Danele: Hello, Lisa! I’m so glad to have you back on my blog!

Lisa: I’m delighted to return. Thank you, Danele, for being such a gracious hostess.

Danele: I’m so excited to have the chance to learn more about you! Can you tell us the circumstances surrounding your decision to give your heart to Christ?

Lisa: I went to church camp in junior high school and met some wonderful adult role models.

Danele: Is that when you made your decision to follow Christ?

Lisa: No, when I was in high school, I explored a number of religions. I was unsatisfied and questioning what kind of religion would have a crazy man like Jesus for a God, and the whole Trinity thing was beyond me. Later, I was invited to a Christian fellowship youth group meeting. That’s when I finally allowed Christ into my heart. I was listening to some praise music, and the incredible joy, and the indescribable encounter with the Spirit, still makes me shiver as He came in to dwell.

Danele: Wow! That’s wonderful, Lisa! You mentioned that you were listening to praise music when you gave your heart to Christ. Praise music can be so powerful! Is there a specific song or hymn that you particularly love?

Lisa: I was introduced to the modern hymn In Christ Alone by my son. It spoke to me, blending the old and new. Matt Redman became a favorite songwriter and singer of mine. This was one of the last songs I learned while at my former church. I used to play guitar once a month or so, even though I’m dreadful at it and have about one note where I’m actually in key when I sing. The hymn, In Christ Alone is the Gospel message in a nutshell. It is plain and simple with a haunting melodyy. https://www.youtube.com/watch?v=ENtL_li4GbE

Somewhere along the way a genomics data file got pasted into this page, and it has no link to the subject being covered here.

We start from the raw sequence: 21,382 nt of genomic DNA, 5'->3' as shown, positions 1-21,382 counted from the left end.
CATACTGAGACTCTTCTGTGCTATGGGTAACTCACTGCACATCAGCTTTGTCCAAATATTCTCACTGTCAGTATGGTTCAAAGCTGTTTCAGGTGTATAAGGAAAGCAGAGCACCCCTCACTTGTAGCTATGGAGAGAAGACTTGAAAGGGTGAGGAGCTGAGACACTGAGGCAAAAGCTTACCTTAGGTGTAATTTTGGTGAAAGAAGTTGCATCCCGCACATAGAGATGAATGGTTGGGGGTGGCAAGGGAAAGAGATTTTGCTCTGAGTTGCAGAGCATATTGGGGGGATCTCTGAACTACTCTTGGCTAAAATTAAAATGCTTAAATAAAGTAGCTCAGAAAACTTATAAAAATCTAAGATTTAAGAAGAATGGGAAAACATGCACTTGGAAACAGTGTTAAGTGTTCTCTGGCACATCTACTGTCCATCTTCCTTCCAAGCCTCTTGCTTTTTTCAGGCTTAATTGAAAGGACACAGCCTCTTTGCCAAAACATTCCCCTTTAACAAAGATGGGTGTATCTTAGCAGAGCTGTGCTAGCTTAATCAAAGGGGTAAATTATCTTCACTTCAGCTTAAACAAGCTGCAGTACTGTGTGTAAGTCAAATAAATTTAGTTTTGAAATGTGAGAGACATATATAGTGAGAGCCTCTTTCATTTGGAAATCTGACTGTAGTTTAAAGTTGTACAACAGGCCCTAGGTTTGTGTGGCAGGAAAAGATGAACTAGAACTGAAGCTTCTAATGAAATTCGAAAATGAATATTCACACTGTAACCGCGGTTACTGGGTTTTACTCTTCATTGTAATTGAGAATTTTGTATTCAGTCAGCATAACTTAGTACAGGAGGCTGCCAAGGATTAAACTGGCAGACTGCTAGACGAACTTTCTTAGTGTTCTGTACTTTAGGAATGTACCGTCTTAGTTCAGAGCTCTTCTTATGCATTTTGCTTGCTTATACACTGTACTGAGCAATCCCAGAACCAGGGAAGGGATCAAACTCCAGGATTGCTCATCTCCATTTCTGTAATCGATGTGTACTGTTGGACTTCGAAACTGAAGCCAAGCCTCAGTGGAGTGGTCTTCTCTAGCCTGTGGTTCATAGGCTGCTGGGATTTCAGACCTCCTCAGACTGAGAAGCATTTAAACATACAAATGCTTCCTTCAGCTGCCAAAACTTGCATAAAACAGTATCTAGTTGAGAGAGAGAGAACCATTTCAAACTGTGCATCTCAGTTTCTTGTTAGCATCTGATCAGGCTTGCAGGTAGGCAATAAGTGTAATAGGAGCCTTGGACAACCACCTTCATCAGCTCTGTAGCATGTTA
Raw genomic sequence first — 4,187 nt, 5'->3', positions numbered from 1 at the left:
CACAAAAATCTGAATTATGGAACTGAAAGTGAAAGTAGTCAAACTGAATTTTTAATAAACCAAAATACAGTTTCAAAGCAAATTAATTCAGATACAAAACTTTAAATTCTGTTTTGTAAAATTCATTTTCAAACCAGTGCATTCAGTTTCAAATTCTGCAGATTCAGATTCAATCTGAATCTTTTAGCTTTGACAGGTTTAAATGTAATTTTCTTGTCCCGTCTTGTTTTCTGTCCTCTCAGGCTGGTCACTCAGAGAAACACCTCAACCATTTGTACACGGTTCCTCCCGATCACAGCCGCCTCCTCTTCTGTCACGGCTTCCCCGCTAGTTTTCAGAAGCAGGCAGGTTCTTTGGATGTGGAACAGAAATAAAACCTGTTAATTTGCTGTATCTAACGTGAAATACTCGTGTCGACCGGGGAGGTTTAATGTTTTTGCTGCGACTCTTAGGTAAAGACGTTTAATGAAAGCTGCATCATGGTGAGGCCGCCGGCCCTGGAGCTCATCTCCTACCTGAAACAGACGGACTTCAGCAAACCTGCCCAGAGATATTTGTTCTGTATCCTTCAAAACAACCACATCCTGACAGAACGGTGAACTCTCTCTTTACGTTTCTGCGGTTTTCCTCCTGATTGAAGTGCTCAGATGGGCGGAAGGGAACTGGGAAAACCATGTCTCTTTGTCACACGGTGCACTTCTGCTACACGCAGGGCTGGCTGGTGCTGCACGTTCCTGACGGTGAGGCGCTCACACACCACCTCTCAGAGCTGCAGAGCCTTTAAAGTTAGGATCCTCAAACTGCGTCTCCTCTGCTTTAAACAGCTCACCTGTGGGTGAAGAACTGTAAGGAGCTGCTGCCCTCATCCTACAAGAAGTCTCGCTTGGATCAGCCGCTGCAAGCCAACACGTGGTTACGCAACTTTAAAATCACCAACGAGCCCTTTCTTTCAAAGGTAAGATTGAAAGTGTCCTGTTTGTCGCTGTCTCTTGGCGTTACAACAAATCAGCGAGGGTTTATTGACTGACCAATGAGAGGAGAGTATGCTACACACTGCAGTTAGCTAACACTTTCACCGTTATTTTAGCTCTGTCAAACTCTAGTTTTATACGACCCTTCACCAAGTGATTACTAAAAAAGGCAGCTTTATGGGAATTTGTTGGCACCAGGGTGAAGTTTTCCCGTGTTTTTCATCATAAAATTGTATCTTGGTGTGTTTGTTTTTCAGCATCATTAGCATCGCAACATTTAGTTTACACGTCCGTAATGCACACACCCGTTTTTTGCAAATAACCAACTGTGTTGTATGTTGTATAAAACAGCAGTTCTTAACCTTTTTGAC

Danele: Thank you so much for the link! In Christ Alone really is a beautiful song! Music can indeed be powerful! Now, here’s another question for you. How has being a Christian influenced your writing?

Lisa: When I first began writing, I didn’t know there was a Christian market and a mainstream market. I didn’t even know there was such a thing as Christian fiction until my husband’s grandmother starting giving me Janette Oke’s books for Christmas. So…I planned to be a Christian who happened to write fiction. I soon learned that the Christian publishers had a lot of “rules,” and I learned to follow them while writing for Barbour publishing. Since that first contract, however, I have been published by several smaller publishers and some of them aren’t faith-based—but I still have Christian characters living their inspired and flawed lives, doing the best they can, and I don’t apologize for it. After all, who do we want to reach with the work we’ve been commissioned to perform? I belong to a writer’s group of eclectic authors and hope I’m a positive influence.